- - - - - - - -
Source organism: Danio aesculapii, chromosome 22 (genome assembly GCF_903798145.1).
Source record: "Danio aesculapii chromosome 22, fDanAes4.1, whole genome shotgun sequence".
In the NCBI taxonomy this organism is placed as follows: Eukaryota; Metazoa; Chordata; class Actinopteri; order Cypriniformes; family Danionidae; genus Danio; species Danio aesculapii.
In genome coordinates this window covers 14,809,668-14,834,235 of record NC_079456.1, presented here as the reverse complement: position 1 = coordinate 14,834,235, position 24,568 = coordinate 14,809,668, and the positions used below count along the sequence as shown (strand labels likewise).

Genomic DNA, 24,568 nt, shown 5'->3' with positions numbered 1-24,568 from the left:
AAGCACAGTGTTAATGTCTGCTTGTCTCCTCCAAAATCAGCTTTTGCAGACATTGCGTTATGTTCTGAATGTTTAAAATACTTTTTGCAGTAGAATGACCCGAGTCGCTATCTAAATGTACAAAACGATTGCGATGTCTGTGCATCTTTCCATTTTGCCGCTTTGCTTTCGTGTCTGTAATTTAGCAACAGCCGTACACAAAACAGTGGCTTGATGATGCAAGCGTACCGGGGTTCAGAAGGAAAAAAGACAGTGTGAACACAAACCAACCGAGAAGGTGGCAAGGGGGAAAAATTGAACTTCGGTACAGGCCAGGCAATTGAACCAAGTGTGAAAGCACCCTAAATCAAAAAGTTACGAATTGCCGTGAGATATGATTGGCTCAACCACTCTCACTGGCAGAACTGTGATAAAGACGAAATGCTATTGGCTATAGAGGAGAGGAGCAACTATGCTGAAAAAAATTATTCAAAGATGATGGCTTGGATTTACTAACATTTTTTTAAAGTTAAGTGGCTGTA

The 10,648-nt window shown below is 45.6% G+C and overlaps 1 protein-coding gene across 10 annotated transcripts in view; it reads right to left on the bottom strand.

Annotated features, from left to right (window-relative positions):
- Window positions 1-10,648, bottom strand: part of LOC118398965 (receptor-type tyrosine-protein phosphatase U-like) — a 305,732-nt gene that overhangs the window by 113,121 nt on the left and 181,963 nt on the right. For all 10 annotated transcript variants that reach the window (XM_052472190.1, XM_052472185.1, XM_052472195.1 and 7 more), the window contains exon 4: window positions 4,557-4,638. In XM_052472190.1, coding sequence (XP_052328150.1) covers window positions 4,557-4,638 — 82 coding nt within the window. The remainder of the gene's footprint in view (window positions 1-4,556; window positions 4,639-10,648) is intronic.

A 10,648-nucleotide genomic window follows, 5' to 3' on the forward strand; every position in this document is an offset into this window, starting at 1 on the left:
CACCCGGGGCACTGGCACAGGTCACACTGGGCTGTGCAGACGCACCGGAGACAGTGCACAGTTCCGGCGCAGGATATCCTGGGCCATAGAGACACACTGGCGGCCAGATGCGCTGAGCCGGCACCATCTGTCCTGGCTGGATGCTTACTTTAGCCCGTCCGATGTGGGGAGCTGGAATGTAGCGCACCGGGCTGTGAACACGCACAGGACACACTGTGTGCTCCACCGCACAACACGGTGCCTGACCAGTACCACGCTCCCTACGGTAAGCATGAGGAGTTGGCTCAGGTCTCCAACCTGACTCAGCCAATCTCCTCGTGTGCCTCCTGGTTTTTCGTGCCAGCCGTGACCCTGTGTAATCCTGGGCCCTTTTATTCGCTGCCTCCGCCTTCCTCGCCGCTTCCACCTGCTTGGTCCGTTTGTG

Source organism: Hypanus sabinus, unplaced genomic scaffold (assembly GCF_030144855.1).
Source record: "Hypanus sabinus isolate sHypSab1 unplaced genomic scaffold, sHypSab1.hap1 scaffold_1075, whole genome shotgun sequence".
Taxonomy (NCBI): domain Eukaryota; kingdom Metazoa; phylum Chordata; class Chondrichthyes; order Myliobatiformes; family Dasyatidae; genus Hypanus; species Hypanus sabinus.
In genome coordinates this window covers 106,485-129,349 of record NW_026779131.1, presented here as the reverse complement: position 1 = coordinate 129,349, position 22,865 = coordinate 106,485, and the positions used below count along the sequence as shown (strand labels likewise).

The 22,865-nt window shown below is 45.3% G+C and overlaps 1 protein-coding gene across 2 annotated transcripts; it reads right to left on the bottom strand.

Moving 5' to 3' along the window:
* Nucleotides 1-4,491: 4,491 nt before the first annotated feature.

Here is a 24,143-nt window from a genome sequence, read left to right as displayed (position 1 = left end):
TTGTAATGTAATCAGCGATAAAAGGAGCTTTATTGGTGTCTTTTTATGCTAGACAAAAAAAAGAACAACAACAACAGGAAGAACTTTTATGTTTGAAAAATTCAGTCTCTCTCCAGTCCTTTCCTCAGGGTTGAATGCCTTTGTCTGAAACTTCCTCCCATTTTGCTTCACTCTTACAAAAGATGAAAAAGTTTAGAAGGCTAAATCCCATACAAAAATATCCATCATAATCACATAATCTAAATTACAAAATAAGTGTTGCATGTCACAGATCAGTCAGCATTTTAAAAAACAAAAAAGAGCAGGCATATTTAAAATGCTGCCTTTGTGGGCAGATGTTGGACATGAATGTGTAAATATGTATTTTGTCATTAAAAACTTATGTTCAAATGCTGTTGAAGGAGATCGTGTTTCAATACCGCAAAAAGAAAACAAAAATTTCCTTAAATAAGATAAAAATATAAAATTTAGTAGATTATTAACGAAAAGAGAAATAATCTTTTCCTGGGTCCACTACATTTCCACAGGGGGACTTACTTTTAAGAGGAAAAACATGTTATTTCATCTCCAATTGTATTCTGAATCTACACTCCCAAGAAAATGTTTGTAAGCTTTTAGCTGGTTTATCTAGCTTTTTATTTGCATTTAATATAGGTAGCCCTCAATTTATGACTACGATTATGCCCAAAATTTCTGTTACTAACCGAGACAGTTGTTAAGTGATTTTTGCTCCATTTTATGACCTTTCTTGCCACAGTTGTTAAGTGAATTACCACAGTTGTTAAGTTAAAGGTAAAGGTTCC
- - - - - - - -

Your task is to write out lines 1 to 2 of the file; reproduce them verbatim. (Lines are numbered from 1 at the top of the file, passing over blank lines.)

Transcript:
Source organism: Danio aesculapii, chromosome 22 (genome assembly GCF_903798145.1).
Source record: "Danio aesculapii chromosome 22, fDanAes4.1, whole genome shotgun sequence".